Plantinga further says: On both versions of the two-world picture, the appearances are distinct from the things in themselves. The appearances are objects; they exist; they are empirically real. But they are also transcendentally ideal. And what this means, in part, is that they depend for their existence on us (on the transcendental ego[s]) and our cognitive activity. We ourselves are both noumena and phenomena: there is both a noumenal self and an empirical self. I don't follow this. Why is an appearance also an object and a transcendental ideal? Is this Plantinga' description of Kant's position, or Plantinga's counter-position?

You quote Plantinga: As it is initially given to us, this manifold of experience is a blooming, buzzing confusion with no structure. Why should that be true? Even in an empirical world, material objects reflect light, impede movement, etc. in ways that are amenable to structuration. I.e., it's possible to perceive something in the environment as a solid wall because it blocks my progress and my view. Briefly, an effective perceptual system has to detect informational regularities in the thing in itself. If the stuff in the world really emitted only blooming buzzing confusion, then no perceptual system could turn it into anything other than that.

Kevin Winters said...

ktismatics,

That we first experience a "buzzing confusion" is actually an old idea first given by William James in his work on psychology. while it is true that the physical world does have a structure that allows for structuration, the issue is getting a sufficient grasp of that structure.

Perception is really much more deprived than we used to think: there are numerous things that we do not see, even if they are right in front of our face (e.g., inattentional blindness and this fascinating study, a
Gorillas in Our Midst: Sustained Inattentional Blindness
for Dynamic Events
). The issue, then, is getting a grasp of what needs to be focused on. For example, I need to learn that, when I am playing soccer, I need to focus on the ball and the dynamics of the playing field, not the way the light plays off the surface of the ball or interesting cloud formations in the sky.

But even with that said, I don't know that the world first appears in that way. If we take Merleau-Ponty seriously, for instance, then our body naturally structures our world without need of logical or law-like impositions of order; my natural grasp of my body and its motile possibilities structures how beings appear. There is good evidence that this grasp of the body, in opposition to Merleau-Ponty and the psychological/developmental tradition he came from, is found in infants (see Shaun Gallagher's work, particularly here). The ability of infants to direct their attention to things not long after delivery would seem to demonstrate that, even if they 'begin' with a buzzing confusion, that quickly solidifies into things that they search for (following the mother's voice, for example).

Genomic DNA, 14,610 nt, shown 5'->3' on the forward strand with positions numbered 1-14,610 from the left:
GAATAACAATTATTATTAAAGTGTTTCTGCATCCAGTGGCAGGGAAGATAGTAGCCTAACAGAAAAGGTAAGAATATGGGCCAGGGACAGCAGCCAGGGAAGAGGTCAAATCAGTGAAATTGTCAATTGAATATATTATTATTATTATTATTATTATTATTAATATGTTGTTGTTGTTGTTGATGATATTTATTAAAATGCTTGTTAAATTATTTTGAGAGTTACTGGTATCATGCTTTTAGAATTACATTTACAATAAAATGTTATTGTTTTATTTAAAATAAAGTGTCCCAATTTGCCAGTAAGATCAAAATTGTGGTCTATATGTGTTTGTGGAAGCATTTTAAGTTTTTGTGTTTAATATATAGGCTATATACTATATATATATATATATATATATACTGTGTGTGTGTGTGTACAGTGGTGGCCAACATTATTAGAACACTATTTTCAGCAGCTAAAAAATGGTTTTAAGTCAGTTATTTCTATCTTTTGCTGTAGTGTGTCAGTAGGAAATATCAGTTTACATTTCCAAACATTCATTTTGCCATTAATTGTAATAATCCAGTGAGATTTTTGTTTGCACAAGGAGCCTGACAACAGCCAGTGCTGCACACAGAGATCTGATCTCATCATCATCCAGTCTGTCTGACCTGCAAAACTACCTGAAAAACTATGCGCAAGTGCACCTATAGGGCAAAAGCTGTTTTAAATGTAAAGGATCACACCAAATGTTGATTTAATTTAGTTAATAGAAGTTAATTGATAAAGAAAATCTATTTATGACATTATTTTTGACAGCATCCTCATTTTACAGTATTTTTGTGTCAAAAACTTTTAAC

Just some quick ruminations.

ktismatics said...

"The issue, then, is getting a grasp of what needs to be focused on."

Agreed. There is more virtual information in the environmental array than we ever pay attention to. If there wasn't something already out in the world to which we could attune our perceptual apparatus -- our ability to discriminate patterns and to notice differences -- then there would be no point in paying attention. It seemed from Erdman's quote that Plantinga accepts the "blooming buzzing confusion" theory of the environment as true, whereas it's demonstrably not true.

"my natural grasp of my body and its motile possibilities structures how beings appear. There is good evidence that this grasp of the body... is found in infants.

Thanks for the Gallagher references, which I'll get back to. Besides infants, certainly less complex animals than humans behave instinctively in ways that take advantage of built-in bodily features like vision and mobility, enabling them to orient toward salient environmental features. I don't think anyone would assert that these creatures are aware of eternal forms or invariant rules. There are adaptive advantages to discriminating light from darkness, motion from stability, etc.

ktismatics said...

"The ability of infants to direct their attention to things not long after delivery would seem to demonstrate that, even if they 'begin' with a buzzing confusion, that quickly solidifies into things that they search for (following the mother's voice, for example)."

The mother is distinguishable from other humans, and other humans are distinguishable from other kinds of objects. Nearly from birth human infants show preference for looking at humans and at the mother in particular. There are immediate survival reasons for this attentional preference -- only adult humans are going to keep the infant alive -- as well as more long-term socialization reasons -- infants learn language through interaction with adults, and especially their mothers.

Awhile back I tried but generally failed to engage in a blog discussion about a paper by Schindler on Balthasar. Briefly, Balthazar claims that, in gazing at the mother's smile, the infant sees beyond the mother to the beauty and love of God. It's as if Balthasar regards the mother as a kind of icon, rather than someone with whom the infant engages in close instinctive relationship based on survival and socialization. Maybe the icon thing is there too, but a more naturalistic explanation seems adequate for most purposes. Does the baby chick opening its mouth and squawking in the nest see beyond the parent bird to God? (There's a link to Schindler's paper at the top of this postthis post at Church and PoMo.

ktismatics said...

Ooh, the html link language worked properly this time, so my redundant "this post" adaptation wasn't necessary.